A recent proposed settlement in Massachusetts may signal readiness on the part of retailers to end so-called “ZIP code” litigation. In 2011, customers of the arts and crafts retailer Michaels Stores Inc. filed a proposed class action in Massachusetts federal district court stemming from the company’s collection of customers’ ZIP codes during point of sale transactions. The complaint alleged that Michaels used the ZIP codes that it collected to acquire customers’ addresses and telephone numbers and then used that information for direct marketing purposes.
Last year, after the plaintiffs had filed their complaint, the Massachusetts Supreme Judicial Court held that under a 1991 Massachusetts law, ZIP codes are considered “personal identification information” and retailers are prohibited from collecting such information during credit card transactions. The court also gave plaintiffs an opening to overcome the sometimes difficult harm threshold for consumer class actions: it found that a retailer’s subsequent use of personal identification information for direct marketing purposes constituted sufficient harm to the consumer to subject the retailer to liability. The court’s holding left Michaels with few defenses under the statute, which states that merchants accepting credit cards shall not “write, cause to be written or require that a credit card holder write personal information, not required by the credit card issuer, on the credit card transaction form.”
The district court recently gave preliminary approval to a settlement of the claims against Michaels. The proposed settlement, totaling nearly $875,000, covers all customers from whom Michaels requested and recorded personal identification information in conjunction with a credit card or debit card transaction in a Massachusetts retail store after May 23, 2007. The settlement divides customers into two subclasses depending on how Michaels used the information it collected. The first sub-class includes approximately 15,000 customers for whom Michaels was able to obtain a mailing address using the ZIP codes collected. The second subclass, numbering approximately 4,300, includes customers whose addresses Michaels obtained using a source other than the collected ZIP codes.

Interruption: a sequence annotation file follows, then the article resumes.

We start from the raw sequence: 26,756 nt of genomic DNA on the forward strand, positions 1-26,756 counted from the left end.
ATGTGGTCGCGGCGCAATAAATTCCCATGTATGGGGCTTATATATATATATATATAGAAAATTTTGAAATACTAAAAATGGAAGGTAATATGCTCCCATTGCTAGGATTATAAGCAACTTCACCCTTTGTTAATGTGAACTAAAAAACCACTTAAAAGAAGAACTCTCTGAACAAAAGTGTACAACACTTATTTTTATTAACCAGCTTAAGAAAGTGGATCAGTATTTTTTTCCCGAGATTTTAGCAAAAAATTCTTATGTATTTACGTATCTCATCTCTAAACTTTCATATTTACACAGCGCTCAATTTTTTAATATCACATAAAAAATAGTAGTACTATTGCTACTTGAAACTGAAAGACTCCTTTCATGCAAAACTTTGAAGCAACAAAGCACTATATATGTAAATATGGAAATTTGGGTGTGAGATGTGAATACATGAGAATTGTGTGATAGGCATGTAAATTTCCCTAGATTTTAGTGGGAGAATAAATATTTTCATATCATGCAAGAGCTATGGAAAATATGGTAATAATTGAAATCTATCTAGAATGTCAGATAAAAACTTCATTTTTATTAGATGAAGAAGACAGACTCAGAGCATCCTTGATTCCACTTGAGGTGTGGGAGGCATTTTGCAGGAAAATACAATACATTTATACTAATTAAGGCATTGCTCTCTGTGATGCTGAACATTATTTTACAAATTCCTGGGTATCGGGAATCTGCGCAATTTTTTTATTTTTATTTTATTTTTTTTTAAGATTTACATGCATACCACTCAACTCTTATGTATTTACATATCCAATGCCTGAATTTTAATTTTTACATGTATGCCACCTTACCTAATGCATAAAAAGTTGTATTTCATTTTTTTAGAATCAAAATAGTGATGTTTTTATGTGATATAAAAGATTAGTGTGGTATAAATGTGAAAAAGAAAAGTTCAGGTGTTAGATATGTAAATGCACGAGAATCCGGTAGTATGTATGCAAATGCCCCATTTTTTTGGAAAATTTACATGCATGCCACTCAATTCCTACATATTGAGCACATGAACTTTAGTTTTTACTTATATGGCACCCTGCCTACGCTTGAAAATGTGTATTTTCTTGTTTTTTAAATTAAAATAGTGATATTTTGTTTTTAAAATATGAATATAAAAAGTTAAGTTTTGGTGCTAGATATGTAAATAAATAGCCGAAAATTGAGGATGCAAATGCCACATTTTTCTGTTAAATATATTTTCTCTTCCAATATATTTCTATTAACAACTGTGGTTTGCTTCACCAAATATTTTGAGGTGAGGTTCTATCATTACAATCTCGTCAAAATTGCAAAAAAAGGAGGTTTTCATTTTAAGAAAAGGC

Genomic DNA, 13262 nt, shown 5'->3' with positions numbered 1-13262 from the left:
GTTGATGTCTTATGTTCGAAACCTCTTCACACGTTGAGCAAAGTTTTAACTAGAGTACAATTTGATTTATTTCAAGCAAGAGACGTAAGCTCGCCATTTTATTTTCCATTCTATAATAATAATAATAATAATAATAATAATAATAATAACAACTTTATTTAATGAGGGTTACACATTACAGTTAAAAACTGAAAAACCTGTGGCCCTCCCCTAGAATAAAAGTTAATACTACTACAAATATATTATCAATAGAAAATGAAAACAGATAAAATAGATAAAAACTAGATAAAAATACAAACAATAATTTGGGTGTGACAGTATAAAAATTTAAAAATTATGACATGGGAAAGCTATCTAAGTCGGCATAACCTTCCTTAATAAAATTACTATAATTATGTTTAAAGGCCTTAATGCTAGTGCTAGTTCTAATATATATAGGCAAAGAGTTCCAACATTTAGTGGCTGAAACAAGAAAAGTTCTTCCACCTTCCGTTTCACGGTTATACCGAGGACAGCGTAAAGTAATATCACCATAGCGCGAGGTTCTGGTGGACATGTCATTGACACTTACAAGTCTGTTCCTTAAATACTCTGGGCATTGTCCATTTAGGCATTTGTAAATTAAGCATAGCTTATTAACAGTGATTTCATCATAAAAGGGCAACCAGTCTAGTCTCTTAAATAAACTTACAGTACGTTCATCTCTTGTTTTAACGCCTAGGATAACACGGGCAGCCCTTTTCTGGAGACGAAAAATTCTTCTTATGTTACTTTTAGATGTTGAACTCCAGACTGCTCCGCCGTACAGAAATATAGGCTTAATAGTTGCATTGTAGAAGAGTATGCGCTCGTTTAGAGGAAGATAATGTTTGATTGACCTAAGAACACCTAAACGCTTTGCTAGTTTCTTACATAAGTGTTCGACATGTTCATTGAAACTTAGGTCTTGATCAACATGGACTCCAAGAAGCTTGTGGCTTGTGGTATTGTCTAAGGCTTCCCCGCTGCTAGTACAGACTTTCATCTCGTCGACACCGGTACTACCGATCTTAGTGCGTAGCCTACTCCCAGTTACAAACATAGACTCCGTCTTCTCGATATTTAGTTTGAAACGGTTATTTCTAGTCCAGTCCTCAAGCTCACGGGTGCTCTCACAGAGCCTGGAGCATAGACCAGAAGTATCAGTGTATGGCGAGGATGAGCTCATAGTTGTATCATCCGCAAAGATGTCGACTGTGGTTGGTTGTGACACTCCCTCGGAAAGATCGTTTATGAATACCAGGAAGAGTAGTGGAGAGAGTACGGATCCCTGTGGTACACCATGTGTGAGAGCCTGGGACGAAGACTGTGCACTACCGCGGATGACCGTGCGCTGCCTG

Under the settlement, members of the two subclasses are to receive vouchers of $25 and $10, respectively, for total payments to the class of approximately $418,000. The proposed settlement also calls for Michaels to pay attorneys’ fees of up to $425,000. A final fairness hearing is set for May 20.
Whether the Michaels settlement will have an effect on other class action litigation is an open question. The language of the Massachusetts statute differs in key respects from similar laws of other states. For example, California’s Beverly Song Credit Card Act imposes liability only where the merchant requests or requires personal identification information “as a condition of accepting credit card payment.” This language in the California law has been used to defeat class certification on the basis that the customers’ beliefs as to whether providing personal identification information was a condition of using a credit card was a necessary element of liability that could not be decided on a class wide basis. It is unclear a similar argument could prevail under the Massachusetts law in light of the Michaels settlement.